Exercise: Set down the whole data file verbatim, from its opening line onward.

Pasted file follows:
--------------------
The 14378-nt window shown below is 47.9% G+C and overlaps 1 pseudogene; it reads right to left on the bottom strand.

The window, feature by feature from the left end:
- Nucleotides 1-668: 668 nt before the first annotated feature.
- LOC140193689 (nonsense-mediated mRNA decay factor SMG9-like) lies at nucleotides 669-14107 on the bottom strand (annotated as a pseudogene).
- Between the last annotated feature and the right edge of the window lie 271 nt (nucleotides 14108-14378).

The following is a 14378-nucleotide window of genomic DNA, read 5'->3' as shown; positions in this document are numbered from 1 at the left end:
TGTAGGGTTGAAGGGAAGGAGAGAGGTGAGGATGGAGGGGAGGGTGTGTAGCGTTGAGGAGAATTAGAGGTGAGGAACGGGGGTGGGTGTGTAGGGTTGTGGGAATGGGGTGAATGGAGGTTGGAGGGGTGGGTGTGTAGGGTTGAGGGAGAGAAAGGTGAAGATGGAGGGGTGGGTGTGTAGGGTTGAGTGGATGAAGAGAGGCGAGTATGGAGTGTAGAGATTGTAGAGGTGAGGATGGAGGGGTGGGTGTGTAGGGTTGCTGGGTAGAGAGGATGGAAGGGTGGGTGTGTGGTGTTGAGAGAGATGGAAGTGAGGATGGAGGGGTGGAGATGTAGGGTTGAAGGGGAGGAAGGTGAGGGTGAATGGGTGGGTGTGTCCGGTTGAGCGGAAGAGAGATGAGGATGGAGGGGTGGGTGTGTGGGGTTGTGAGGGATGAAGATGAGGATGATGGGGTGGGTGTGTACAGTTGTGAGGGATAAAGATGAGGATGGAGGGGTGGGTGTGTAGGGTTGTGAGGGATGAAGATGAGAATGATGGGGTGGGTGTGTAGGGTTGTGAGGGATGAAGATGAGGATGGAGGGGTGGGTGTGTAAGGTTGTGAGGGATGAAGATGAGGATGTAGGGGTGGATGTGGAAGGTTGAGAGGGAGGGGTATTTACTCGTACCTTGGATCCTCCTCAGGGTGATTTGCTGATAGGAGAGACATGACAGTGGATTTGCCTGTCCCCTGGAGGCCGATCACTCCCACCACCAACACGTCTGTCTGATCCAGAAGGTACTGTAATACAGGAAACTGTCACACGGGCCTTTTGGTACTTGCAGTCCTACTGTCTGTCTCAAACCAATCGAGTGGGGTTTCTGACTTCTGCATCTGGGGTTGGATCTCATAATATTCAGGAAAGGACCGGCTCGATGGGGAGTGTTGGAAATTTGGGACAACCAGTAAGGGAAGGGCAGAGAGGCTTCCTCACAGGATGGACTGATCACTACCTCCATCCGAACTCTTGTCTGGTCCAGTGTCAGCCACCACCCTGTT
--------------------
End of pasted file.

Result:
The 14378-nt window shown below is 47.9% G+C and overlaps 1 pseudogene; it reads right to left on the bottom strand.

The window, feature by feature from the left end:
- Nucleotides 1-668: 668 nt before the first annotated feature.
- LOC140193689 (nonsense-mediated mRNA decay factor SMG9-like) lies at nucleotides 669-14107 on the bottom strand (annotated as a pseudogene).
- Between the last annotated feature and the right edge of the window lie 271 nt (nucleotides 14108-14378).

The following is a 14378-nucleotide window of genomic DNA, read 5'->3' as shown; positions in this document are numbered from 1 at the left end:
TGTAGGGTTGAAGGGAAGGAGAGAGGTGAGGATGGAGGGGAGGGTGTGTAGCGTTGAGGAGAATTAGAGGTGAGGAACGGGGGTGGGTGTGTAGGGTTGTGGGAATGGGGTGAATGGAGGTTGGAGGGGTGGGTGTGTAGGGTTGAGGGAGAGAAAGGTGAAGATGGAGGGGTGGGTGTGTAGGGTTGAGTGGATGAAGAGAGGCGAGTATGGAGTGTAGAGATTGTAGAGGTGAGGATGGAGGGGTGGGTGTGTAGGGTTGCTGGGTAGAGAGGATGGAAGGGTGGGTGTGTGGTGTTGAGAGAGATGGAAGTGAGGATGGAGGGGTGGAGATGTAGGGTTGAAGGGGAGGAAGGTGAGGGTGAATGGGTGGGTGTGTCCGGTTGAGCGGAAGAGAGATGAGGATGGAGGGGTGGGTGTGTGGGGTTGTGAGGGATGAAGATGAGGATGATGGGGTGGGTGTGTACAGTTGTGAGGGATAAAGATGAGGATGGAGGGGTGGGTGTGTAGGGTTGTGAGGGATGAAGATGAGAATGATGGGGTGGGTGTGTAGGGTTGTGAGGGATGAAGATGAGGATGGAGGGGTGGGTGTGTAAGGTTGTGAGGGATGAAGATGAGGATGTAGGGGTGGATGTGGAAGGTTGAGAGGGAGGGGTATTTACTCGTACCTTGGATCCTCCTCAGGGTGATTTGCTGATAGGAGAGACATGACAGTGGATTTGCCTGTCCCCTGGAGGCCGATCACTCCCACCACCAACACGTCTGTCTGATCCAGAAGGTACTGTAATACAGGAAACTGTCACACGGGCCTTTTGGTACTTGCAGTCCTACTGTCTGTCTCAAACCAATCGAGTGGGGTTTCTGACTTCTGCATCTGGGGTTGGATCTCATAATATTCAGGAAAGGACCGGCTCGATGGGGAGTGTTGGAAATTTGGGACAACCAGTAAGGGAAGGGCAGAGAGGCTTCCTCACAGGATGGACTGATCACTACCTCCATCCGAACTCTTGTCTGGTCCAGTGTCAGCCACCACCCTGTT